The second quatrain moves away from the beloved's female qualities and begins to discuss how the beloved is like a man. His eyes are brighter than a woman's; women were supposed to have eyes that were bright-radiating with happiness, sparkling, and beautiful. The beloved's eyes were also less likely to betray his love by gazing upon other potential lovers. The beloved's eyes gild-a decorative technique for applying fine gold leaf or powder to solid surfaces-whatever they behold. Line seven can be interpreted in several ways depending on how the word hue-form, complexion, color/appearance-is defined. If hue is defined as form then it can be interpreted as: "a man in form, all forms are in his control" or in other words he controls all people. When hue is used describe complexion then the line can be interpreted as: "a man in completion, he has control over all other completions," meaning he has the power to make people blush or grow pale. Finally, if hue is used as appearance then the line is interpreted as: "a man in appearance, he can put forth any appearance that he wants." As a man the beloved has the ultimate power-he can take on all traits, and control everyone. In the last line of the second quatrain, the narrator states that the beloved is so captivation that he outshines all other men, and the women only see him. Eyes are a major motif in this second quatrain; in the beginning of the quatrain the narrator describes the beloved's eyes as being effeminate, but by the end of the quatrain the beloved has a man's eyes. Both men and women are captivated and outshined by the beloved-the narrator is putting the beloved on a pedestal; the beloved rules over all people, because he is so beautiful.
The beloved was originally created for a woman's sexual desires, or the beloved was originally created as a woman. During the creation process Mother Nature became infatuated with the beloved, and she didn't pay close enough attention to what she was created. Mother Nature added "one thing," which makes it impossible for the beloved to experience love the way most people experience it. Perhaps the beloved was originally created as a woman, but nature accidentally added a male's genitalia. The word "nothing' is often used as slang for a woman's genitalia. By adding this "one thing" where "nothing" should be makes it impossible for the lover and the beloved to ever truly be together sexually.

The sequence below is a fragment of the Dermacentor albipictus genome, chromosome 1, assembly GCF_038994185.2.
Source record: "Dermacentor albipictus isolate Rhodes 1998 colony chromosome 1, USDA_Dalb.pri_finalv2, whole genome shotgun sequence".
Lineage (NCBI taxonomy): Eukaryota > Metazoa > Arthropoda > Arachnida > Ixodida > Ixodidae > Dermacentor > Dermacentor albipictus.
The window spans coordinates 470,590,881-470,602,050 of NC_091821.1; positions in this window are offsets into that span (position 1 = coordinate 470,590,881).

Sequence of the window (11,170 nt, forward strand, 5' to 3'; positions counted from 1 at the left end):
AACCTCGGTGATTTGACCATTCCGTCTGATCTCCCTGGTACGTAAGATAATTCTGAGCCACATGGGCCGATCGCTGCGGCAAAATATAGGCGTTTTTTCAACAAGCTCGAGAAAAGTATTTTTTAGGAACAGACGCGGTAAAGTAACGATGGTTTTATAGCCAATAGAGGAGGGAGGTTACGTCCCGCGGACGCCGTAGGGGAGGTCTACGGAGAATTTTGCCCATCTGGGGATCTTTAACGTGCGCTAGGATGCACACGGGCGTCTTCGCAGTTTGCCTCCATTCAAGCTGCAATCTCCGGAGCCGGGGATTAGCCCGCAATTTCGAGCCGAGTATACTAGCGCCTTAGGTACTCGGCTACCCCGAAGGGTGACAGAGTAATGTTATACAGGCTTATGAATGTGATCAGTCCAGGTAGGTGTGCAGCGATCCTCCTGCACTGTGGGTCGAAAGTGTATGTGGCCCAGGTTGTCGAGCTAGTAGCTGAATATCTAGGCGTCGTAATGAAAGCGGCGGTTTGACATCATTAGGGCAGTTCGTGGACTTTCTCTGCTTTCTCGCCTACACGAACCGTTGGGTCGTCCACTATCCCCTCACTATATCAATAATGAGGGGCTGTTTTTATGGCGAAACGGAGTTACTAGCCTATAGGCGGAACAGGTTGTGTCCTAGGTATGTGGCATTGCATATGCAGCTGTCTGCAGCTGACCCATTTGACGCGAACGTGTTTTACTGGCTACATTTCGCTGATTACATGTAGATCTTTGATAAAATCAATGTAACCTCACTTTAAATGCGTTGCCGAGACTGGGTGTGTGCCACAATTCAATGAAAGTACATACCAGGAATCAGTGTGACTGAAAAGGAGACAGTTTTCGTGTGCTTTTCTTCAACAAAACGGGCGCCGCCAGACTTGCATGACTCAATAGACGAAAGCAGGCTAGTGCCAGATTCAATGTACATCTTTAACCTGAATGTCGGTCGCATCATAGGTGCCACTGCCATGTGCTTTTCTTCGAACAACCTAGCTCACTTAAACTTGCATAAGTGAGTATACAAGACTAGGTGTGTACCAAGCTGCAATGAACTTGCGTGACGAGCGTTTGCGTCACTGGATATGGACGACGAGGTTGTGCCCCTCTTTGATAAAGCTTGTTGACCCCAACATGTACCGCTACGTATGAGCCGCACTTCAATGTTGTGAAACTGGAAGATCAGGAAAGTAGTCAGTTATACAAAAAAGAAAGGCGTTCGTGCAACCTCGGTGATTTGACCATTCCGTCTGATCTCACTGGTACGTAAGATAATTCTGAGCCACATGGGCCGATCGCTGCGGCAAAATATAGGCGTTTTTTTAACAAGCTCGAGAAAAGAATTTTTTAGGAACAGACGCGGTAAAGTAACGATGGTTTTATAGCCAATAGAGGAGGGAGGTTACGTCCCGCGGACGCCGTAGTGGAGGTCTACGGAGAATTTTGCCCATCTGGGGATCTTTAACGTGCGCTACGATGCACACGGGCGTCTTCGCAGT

The rhyming couplet tries to explain the "one thing." Nature created the beloved to give women pleasure, but how is this to happen? The narrator created (wrote about him) the beloved because the narrator wanted to be loved by his beloved. "Prick" is also used as slang for a man's genitalia. "Thy love's use their treasure," could mean that only the beloved can satisfy himself sexually; because the beloved is different from everyone else, he/she cannot be satisfied by typical sexuality. Treasure is most likely used here to mean sexual enjoyment. The lover and his beloved cannot be together sexually because of this "one thing," so they must remain platonic friends, which must be incredibly frustrating for both.
This poem can also be commentary on the way that plays in Shakespeare's times were put on. Men played both men and women's parts in the plays, which could cause confusion. Men with the most effeminate qualities were most likely picked to play the female roles, which could account for the hermaphroditic images.
SourcesShakespeare, William. "20." The Norton Anthology of English Literature: The Sixteenth Century/The Early Seventeenth Century. Ed. Stephen Greenblatt. New York: Norton, 2006. 1064.
Published on July 16, 2014 by Sophia Brookshire © All Rights Reserved